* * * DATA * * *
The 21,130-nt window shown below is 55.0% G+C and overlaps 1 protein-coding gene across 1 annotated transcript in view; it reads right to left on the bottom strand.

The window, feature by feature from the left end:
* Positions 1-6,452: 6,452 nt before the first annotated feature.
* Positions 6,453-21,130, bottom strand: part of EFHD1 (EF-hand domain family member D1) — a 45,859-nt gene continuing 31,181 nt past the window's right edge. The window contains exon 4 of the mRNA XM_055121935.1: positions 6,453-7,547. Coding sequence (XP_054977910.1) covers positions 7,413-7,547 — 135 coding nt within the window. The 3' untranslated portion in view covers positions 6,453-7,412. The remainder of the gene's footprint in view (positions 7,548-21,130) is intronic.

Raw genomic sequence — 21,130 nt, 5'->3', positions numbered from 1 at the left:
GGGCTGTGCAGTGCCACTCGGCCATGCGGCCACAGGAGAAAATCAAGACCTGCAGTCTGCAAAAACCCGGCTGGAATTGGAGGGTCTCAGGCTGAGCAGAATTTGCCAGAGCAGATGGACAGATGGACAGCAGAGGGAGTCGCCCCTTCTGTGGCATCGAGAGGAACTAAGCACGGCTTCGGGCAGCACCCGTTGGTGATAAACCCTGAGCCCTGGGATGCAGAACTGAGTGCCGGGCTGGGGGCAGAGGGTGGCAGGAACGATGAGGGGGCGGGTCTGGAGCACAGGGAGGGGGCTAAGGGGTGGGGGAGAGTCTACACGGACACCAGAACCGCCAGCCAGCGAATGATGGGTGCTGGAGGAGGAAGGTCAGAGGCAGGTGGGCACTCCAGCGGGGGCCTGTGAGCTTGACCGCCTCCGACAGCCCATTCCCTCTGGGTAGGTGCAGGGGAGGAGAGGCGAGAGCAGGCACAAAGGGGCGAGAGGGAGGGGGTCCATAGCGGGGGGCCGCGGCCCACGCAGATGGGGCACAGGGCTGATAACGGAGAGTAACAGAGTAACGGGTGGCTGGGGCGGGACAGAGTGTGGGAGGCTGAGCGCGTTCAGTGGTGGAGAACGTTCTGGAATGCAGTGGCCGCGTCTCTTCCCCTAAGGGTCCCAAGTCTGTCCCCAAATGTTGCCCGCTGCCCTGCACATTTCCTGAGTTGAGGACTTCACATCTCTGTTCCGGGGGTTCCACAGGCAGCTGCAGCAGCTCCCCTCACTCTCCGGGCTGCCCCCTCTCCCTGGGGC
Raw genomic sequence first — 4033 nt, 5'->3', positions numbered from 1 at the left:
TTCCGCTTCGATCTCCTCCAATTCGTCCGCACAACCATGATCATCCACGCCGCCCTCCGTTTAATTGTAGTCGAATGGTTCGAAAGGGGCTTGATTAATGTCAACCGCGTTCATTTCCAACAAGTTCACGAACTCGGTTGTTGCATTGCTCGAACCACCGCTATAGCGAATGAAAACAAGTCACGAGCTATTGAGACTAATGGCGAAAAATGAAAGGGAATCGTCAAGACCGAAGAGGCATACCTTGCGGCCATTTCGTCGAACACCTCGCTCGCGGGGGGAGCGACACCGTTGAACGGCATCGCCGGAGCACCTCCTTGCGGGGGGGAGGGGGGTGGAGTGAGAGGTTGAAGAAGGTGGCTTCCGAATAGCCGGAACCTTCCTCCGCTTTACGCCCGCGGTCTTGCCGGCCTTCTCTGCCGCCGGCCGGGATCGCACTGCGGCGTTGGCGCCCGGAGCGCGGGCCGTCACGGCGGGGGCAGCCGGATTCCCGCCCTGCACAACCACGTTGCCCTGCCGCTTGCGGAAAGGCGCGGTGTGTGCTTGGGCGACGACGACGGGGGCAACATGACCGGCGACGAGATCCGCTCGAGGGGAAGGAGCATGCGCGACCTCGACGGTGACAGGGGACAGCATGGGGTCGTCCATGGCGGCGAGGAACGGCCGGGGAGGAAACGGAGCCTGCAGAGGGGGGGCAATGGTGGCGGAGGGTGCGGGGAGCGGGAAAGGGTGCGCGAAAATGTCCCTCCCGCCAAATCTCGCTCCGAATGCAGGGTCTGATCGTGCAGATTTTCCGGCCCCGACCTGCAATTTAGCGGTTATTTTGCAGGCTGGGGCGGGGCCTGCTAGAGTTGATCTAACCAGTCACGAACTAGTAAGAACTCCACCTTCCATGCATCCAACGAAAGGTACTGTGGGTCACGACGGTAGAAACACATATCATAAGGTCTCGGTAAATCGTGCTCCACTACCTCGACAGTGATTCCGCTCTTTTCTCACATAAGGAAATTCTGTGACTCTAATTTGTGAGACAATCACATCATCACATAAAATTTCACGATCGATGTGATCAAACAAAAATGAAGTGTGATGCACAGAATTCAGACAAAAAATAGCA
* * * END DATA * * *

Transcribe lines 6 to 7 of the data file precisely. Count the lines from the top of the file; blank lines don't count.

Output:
GGGCTGTGCAGTGCCACTCGGCCATGCGGCCACAGGAGAAAATCAAGACCTGCAGTCTGCAAAAACCCGGCTGGAATTGGAGGGTCTCAGGCTGAGCAGAATTTGCCAGAGCAGATGGACAGATGGACAGCAGAGGGAGTCGCCCCTTCTGTGGCATCGAGAGGAACTAAGCACGGCTTCGGGCAGCACCCGTTGGTGATAAACCCTGAGCCCTGGGATGCAGAACTGAGTGCCGGGCTGGGGGCAGAGGGTGGCAGGAACGATGAGGGGGCGGGTCTGGAGCACAGGGAGGGGGCTAAGGGGTGGGGGAGAGTCTACACGGACACCAGAACCGCCAGCCAGCGAATGATGGGTGCTGGAGGAGGAAGGTCAGAGGCAGGTGGGCACTCCAGCGGGGGCCTGTGAGCTTGACCGCCTCCGACAGCCCATTCCCTCTGGGTAGGTGCAGGGGAGGAGAGGCGAGAGCAGGCACAAAGGGGCGAGAGGGAGGGGGTCCATAGCGGGGGGCCGCGGCCCACGCAGATGGGGCACAGGGCTGATAACGGAGAGTAACAGAGTAACGGGTGGCTGGGGCGGGACAGAGTGTGGGAGGCTGAGCGCGTTCAGTGGTGGAGAACGTTCTGGAATGCAGTGGCCGCGTCTCTTCCCCTAAGGGTCCCAAGTCTGTCCCCAAATGTTGCCCGCTGCCCTGCACATTTCCTGAGTTGAGGACTTCACATCTCTGTTCCGGGGGTTCCACAGGCAGCTGCAGCAGCTCCCCTCACTCTCCGGGCTGCCCCCTCTCCCTGGGGC
Raw genomic sequence first — 4033 nt, 5'->3', positions numbered from 1 at the left: